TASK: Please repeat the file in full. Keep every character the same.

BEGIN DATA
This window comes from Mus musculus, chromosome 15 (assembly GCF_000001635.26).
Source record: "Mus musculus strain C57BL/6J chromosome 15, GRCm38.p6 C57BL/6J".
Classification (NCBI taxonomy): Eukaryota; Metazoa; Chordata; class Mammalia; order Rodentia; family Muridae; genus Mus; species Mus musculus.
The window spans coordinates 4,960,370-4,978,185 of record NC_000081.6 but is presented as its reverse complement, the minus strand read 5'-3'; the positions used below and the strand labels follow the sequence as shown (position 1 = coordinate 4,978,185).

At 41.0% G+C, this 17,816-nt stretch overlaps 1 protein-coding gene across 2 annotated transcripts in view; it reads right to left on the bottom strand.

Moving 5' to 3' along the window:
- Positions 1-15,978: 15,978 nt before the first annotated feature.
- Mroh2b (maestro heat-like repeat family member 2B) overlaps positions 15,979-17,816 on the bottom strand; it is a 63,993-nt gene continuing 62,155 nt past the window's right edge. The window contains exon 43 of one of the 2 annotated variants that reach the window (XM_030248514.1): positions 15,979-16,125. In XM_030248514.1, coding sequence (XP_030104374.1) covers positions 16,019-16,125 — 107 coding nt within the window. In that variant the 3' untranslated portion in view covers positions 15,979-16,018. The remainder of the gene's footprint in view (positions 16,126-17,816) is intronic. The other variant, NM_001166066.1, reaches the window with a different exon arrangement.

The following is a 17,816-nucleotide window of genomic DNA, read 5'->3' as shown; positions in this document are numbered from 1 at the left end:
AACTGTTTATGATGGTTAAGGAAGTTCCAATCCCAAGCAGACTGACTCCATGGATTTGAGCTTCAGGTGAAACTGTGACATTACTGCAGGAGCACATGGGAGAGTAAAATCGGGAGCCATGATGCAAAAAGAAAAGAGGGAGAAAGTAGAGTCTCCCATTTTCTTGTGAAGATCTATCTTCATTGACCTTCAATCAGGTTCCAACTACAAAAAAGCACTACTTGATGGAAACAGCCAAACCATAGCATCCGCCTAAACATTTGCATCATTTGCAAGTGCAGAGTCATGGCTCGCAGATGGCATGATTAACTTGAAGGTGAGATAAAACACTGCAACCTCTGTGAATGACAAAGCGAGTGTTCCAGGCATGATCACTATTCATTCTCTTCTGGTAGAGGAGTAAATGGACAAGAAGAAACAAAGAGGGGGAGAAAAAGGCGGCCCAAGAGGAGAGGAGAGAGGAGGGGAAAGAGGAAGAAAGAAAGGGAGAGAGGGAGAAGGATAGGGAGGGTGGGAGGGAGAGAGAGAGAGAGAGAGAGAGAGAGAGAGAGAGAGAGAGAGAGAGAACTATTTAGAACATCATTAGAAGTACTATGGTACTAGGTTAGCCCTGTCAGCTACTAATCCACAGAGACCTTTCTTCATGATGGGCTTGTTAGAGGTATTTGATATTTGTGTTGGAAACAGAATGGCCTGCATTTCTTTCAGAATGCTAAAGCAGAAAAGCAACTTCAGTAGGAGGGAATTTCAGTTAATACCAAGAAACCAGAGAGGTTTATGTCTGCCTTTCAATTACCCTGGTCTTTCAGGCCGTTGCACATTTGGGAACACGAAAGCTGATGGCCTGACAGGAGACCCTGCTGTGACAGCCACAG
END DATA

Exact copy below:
This window comes from Mus musculus, chromosome 15 (assembly GCF_000001635.26).
Source record: "Mus musculus strain C57BL/6J chromosome 15, GRCm38.p6 C57BL/6J".
Classification (NCBI taxonomy): Eukaryota; Metazoa; Chordata; class Mammalia; order Rodentia; family Muridae; genus Mus; species Mus musculus.
The window spans coordinates 4,960,370-4,978,185 of record NC_000081.6 but is presented as its reverse complement, the minus strand read 5'-3'; the positions used below and the strand labels follow the sequence as shown (position 1 = coordinate 4,978,185).

At 41.0% G+C, this 17,816-nt stretch overlaps 1 protein-coding gene across 2 annotated transcripts in view; it reads right to left on the bottom strand.

Moving 5' to 3' along the window:
- Positions 1-15,978: 15,978 nt before the first annotated feature.
- Mroh2b (maestro heat-like repeat family member 2B) overlaps positions 15,979-17,816 on the bottom strand; it is a 63,993-nt gene continuing 62,155 nt past the window's right edge. The window contains exon 43 of one of the 2 annotated variants that reach the window (XM_030248514.1): positions 15,979-16,125. In XM_030248514.1, coding sequence (XP_030104374.1) covers positions 16,019-16,125 — 107 coding nt within the window. In that variant the 3' untranslated portion in view covers positions 15,979-16,018. The remainder of the gene's footprint in view (positions 16,126-17,816) is intronic. The other variant, NM_001166066.1, reaches the window with a different exon arrangement.

The following is a 17,816-nucleotide window of genomic DNA, read 5'->3' as shown; positions in this document are numbered from 1 at the left end:
AACTGTTTATGATGGTTAAGGAAGTTCCAATCCCAAGCAGACTGACTCCATGGATTTGAGCTTCAGGTGAAACTGTGACATTACTGCAGGAGCACATGGGAGAGTAAAATCGGGAGCCATGATGCAAAAAGAAAAGAGGGAGAAAGTAGAGTCTCCCATTTTCTTGTGAAGATCTATCTTCATTGACCTTCAATCAGGTTCCAACTACAAAAAAGCACTACTTGATGGAAACAGCCAAACCATAGCATCCGCCTAAACATTTGCATCATTTGCAAGTGCAGAGTCATGGCTCGCAGATGGCATGATTAACTTGAAGGTGAGATAAAACACTGCAACCTCTGTGAATGACAAAGCGAGTGTTCCAGGCATGATCACTATTCATTCTCTTCTGGTAGAGGAGTAAATGGACAAGAAGAAACAAAGAGGGGGAGAAAAAGGCGGCCCAAGAGGAGAGGAGAGAGGAGGGGAAAGAGGAAGAAAGAAAGGGAGAGAGGGAGAAGGATAGGGAGGGTGGGAGGGAGAGAGAGAGAGAGAGAGAGAGAGAGAGAGAGAGAGAGAGAGAGAGAACTATTTAGAACATCATTAGAAGTACTATGGTACTAGGTTAGCCCTGTCAGCTACTAATCCACAGAGACCTTTCTTCATGATGGGCTTGTTAGAGGTATTTGATATTTGTGTTGGAAACAGAATGGCCTGCATTTCTTTCAGAATGCTAAAGCAGAAAAGCAACTTCAGTAGGAGGGAATTTCAGTTAATACCAAGAAACCAGAGAGGTTTATGTCTGCCTTTCAATTACCCTGGTCTTTCAGGCCGTTGCACATTTGGGAACACGAAAGCTGATGGCCTGACAGGAGACCCTGCTGTGACAGCCACAG